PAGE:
12. Lennard, P. R., and Stein, P. S. G., 1977, Swimming movements elicited by electrical stimulation of turtle spinal cord. I. Low-spinal and intact preparation, J. Neurophysiol., 40: 768–778.PubMedGoogle Scholar
  13. Lundberg, A., 1979, Integration in a propriospinal motor center controlling the forelimb in the cat. in: Integration in the Nervous System, A Symposium in Honor of D.P.C. Lloyd and R. Lorente de No, H. Asanuma, V.J. Wilson, eds.,47–65, Igaku-Shoin, Tokyo.Google Scholar
  14. McClellan, A. D., 1984, Descending control and sensory gating of “fictive” swimming and turning responses elicited in an in vitro preparation of the lamprey brain stem/spinal cord, Brain Res., 302: 151–162.PubMedCrossRefGoogle Scholar
  15. Mori, S., Selionov, V. A., and Shik, M. L., 1986, Responses of medullary neurons to stimulation of the locomotor and inhibitory points of the lower brain stem, Neurophysiology (Kiev), 18: 525–533.PubMedCrossRefGoogle Scholar
  16. Mori, S., Shik, M. L., and Yagodnitsyn, A. S., 1977, Role of pontine tegmentum for locomotor control in mesencephalic cat, J. Neurophysiol., 40: 284–295.PubMedGoogle Scholar
  17. Orlovsky, G. N., 1970, Work of the reticulspinal neurons during locomotion, Biophysics. 15: 728–734.Google Scholar
  18. Rovainen, C. M., 1985, Effects of groups of propriospinal interneurons on fictive swimming in the isolated spinal cord of the lamprey, J. Neurophysiol., 54: 959–977.PubMedGoogle Scholar
  19. Selionov, V. A., and Shik, M. L., 1981, Responses of medullary neurons to microstimulation of the “locomotor strip” in cat, Neurophysiology (Kiev), 13: 275–282.PubMedGoogle Scholar
  20. Selionov, V. A., and Shik, M. L., 1984, Medullary locomotor strip and column in the cat, Neurosci., 13: 1267–1278.CrossRefGoogle Scholar
  21. Shik, M. L., and Yagodnitsyn, A. S., 1977, The pontobulbar “locomotor strip”, Neurophysiology (Kiev), 9: 95–97.Google Scholar
  22. Shimamura, M., Kogure, L, and Wada, S. -I., 1982, Reticular neuron activities associated with locomotion in thalamic cats, Brain Res., 231: 51–62.CrossRefGoogle Scholar
  23. Soffe, S. R., and Roberts, A., 1982, Tonic and phasic synaptic input to spinal cord motoneurons during fictive locomotion in frog embryos, J. Neurophysiol., 48: 1279–1288.PubMedGoogle Scholar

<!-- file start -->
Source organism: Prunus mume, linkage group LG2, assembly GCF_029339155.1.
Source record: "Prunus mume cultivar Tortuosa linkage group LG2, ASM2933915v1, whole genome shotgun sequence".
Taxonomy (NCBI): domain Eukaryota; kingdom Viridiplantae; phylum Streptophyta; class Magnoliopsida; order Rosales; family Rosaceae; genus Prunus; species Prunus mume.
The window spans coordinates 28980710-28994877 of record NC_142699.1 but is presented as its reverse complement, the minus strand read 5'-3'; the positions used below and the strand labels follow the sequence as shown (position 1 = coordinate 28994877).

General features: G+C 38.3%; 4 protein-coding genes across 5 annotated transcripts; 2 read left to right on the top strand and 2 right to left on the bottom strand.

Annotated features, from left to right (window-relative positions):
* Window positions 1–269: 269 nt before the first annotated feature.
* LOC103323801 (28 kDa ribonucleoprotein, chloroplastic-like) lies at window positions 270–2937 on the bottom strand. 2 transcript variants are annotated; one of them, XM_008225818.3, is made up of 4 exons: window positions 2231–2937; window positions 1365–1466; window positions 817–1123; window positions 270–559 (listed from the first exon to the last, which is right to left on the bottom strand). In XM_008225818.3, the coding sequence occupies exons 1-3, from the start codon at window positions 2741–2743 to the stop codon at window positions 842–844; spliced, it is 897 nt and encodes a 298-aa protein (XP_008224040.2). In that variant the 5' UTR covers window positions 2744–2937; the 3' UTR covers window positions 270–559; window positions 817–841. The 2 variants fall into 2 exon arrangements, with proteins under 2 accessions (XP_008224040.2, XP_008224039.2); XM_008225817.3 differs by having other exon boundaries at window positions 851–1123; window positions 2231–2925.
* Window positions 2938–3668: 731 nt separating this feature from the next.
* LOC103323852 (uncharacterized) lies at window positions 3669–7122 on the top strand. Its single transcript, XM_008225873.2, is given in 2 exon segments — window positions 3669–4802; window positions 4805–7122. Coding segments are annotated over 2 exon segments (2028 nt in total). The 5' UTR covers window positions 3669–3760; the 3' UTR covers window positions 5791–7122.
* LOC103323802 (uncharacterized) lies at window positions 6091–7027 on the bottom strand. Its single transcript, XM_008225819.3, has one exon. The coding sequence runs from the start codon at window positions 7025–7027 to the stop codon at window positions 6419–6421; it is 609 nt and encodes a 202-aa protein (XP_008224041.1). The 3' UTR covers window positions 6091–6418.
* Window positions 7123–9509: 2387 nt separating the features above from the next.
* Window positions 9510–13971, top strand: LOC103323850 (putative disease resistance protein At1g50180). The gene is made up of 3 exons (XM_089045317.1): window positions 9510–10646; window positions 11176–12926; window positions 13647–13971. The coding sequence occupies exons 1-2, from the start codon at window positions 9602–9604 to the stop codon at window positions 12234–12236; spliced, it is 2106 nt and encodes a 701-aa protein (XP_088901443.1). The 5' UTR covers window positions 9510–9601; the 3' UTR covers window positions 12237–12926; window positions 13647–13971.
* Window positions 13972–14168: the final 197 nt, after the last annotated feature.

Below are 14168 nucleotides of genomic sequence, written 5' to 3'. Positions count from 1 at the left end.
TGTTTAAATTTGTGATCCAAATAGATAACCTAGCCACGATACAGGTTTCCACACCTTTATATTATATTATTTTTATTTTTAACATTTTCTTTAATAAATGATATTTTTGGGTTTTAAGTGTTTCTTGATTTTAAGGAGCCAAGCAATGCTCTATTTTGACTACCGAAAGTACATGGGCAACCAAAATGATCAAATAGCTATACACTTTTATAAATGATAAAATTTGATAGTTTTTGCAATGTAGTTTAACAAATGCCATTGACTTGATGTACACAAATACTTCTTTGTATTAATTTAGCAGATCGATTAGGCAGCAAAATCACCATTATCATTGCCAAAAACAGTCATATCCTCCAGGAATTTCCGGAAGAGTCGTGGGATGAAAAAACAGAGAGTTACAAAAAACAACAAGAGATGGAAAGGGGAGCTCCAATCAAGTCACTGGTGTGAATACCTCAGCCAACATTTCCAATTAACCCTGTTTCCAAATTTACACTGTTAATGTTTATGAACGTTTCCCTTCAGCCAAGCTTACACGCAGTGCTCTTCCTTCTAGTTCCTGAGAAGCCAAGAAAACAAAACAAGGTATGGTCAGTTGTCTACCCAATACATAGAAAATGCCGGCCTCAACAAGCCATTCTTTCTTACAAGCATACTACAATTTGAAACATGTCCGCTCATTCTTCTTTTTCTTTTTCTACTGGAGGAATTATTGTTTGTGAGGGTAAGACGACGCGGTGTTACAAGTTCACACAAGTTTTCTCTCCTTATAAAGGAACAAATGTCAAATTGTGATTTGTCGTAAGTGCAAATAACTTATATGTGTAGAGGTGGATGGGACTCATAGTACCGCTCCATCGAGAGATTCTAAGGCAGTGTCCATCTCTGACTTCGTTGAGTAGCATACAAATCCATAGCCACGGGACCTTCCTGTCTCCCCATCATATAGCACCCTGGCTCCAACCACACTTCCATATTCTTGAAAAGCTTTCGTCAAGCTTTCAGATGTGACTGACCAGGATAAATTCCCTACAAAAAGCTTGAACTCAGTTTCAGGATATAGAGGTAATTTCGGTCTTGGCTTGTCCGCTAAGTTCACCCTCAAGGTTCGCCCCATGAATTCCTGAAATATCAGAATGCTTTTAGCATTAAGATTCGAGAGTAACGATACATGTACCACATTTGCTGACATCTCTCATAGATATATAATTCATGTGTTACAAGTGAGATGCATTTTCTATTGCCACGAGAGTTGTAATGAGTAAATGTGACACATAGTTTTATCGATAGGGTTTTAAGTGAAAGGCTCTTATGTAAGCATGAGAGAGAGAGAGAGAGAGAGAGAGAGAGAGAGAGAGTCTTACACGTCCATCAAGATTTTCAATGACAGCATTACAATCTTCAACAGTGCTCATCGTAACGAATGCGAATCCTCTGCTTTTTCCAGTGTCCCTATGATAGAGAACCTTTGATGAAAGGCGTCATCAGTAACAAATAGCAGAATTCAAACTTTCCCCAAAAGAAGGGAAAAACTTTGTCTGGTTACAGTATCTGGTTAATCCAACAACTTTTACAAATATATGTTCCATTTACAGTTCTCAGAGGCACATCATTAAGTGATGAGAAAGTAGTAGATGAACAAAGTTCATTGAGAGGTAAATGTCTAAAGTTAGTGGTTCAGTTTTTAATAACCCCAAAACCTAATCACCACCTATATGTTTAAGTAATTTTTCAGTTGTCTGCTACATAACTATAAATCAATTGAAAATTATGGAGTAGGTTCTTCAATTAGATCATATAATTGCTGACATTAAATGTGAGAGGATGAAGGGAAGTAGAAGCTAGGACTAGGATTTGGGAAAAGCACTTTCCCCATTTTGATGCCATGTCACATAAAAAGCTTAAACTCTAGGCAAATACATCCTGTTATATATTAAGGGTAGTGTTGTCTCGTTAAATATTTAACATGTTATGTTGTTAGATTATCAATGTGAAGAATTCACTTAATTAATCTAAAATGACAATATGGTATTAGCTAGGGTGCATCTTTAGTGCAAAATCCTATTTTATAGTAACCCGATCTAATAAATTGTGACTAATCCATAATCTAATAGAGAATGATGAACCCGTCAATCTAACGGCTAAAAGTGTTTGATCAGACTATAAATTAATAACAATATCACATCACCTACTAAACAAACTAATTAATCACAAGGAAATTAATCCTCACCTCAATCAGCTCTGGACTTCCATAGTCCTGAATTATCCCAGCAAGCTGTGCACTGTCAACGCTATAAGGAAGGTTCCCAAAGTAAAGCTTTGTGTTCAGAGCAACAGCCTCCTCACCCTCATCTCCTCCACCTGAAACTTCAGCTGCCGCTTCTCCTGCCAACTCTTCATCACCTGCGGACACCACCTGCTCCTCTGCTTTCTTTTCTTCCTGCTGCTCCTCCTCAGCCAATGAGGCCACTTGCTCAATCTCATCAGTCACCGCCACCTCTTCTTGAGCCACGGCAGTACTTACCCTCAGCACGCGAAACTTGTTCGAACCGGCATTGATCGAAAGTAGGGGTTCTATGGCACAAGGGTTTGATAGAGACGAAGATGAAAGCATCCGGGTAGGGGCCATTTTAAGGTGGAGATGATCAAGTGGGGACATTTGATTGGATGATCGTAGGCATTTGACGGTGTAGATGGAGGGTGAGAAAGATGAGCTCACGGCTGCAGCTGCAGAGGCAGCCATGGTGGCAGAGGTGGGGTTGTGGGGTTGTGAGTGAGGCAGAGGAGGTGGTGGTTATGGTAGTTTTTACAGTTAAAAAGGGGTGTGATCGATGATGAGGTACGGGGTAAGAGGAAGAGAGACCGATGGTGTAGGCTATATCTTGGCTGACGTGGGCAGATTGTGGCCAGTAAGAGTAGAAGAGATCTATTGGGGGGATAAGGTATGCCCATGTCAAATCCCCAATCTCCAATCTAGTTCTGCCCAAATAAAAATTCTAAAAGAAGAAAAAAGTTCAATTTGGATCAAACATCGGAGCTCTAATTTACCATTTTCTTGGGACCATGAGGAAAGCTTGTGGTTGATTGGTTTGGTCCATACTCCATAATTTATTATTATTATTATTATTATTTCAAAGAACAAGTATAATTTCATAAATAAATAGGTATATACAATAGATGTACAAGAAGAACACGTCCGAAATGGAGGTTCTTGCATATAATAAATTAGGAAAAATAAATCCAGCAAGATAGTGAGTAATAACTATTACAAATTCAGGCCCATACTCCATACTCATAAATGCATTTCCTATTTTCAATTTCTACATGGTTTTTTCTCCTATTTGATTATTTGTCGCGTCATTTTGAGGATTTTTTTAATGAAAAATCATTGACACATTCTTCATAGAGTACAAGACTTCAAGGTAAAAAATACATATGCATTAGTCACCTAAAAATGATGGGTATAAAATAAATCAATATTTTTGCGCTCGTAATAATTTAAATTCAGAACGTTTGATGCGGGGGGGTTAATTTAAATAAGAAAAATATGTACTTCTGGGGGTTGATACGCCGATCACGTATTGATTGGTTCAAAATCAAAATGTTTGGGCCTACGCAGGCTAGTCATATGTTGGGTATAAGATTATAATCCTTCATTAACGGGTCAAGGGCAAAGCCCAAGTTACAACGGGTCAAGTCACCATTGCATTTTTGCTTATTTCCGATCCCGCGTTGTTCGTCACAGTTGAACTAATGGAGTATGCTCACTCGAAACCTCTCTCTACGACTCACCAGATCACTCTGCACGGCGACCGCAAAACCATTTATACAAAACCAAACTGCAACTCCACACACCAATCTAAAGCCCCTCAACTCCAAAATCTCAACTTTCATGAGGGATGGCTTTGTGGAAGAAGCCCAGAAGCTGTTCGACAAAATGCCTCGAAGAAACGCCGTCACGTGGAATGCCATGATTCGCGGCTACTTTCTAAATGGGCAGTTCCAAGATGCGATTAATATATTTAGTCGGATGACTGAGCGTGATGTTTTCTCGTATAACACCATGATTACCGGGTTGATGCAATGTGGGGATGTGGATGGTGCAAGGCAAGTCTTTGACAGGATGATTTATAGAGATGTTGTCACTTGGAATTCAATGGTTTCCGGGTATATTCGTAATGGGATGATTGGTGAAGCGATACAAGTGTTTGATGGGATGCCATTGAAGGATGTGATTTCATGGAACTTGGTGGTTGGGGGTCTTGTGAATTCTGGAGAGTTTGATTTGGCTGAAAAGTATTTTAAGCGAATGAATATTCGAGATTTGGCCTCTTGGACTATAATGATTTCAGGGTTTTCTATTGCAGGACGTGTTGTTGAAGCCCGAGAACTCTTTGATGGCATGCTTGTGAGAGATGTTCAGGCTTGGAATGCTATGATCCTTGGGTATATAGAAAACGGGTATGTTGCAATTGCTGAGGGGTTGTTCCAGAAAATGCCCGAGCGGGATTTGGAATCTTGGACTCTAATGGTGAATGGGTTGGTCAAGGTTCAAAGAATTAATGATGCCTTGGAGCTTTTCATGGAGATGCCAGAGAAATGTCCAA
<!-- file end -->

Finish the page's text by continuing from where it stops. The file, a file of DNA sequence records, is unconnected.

24. Steeves, J. D., and Jordan, L. M., 1980, Localization of a descending pathway in the spinal cord which is necessary for controlled treadmill locomotion, Neurosci. Lett., 20: 283–288.PubMedCrossRefGoogle Scholar
  25. Stein, P. S. G., 1978, Swimming movements elicited by electrical stimulation of the turtle spinal cord: the high spinal preparation. J. Comp. Physiol., 124: 203–210.CrossRefGoogle Scholar
  26. Williams, B. J., and Livingston, C. A., and Leonard, R. B., 1984, Spinal cord pathways involved in initiation of swimming in the stingray, Dasyatis sabina: spinal cord stimulation and lesions, J. Neurophysiol., 51: 578–591.PubMedGoogle Scholar
  27. Yamaguchi, T., 1981, Fictive stepping evoked by electrical stimulation of the white matter of the cervical cord in decerebrate cats, J. Physiol. Soc. Japan, 43: p. 303, Abstr. N 108.Google Scholar
  28. Yamaguchi, T., 1986, Descending pathway eliciting forelimb stepping in the lateral funiculus: experimental studies with stimulation and lesion of the cervical cord in decerebrate cats, Brain Res., 379: 125–136.PubMedCrossRefGoogle Scholar

Copyright information

© Springer Science+Business Media New York 1988

Authors and Affiliations

  • O. V. Kazennikov
    • 1
  • V. A. Selionov
    • 1
  • M. L. Shik
    • 1
  1. 1.Institute of Information Transmission ProblemsAcademy of Sciences of the USSRMoscowRussia

Personalised recommendations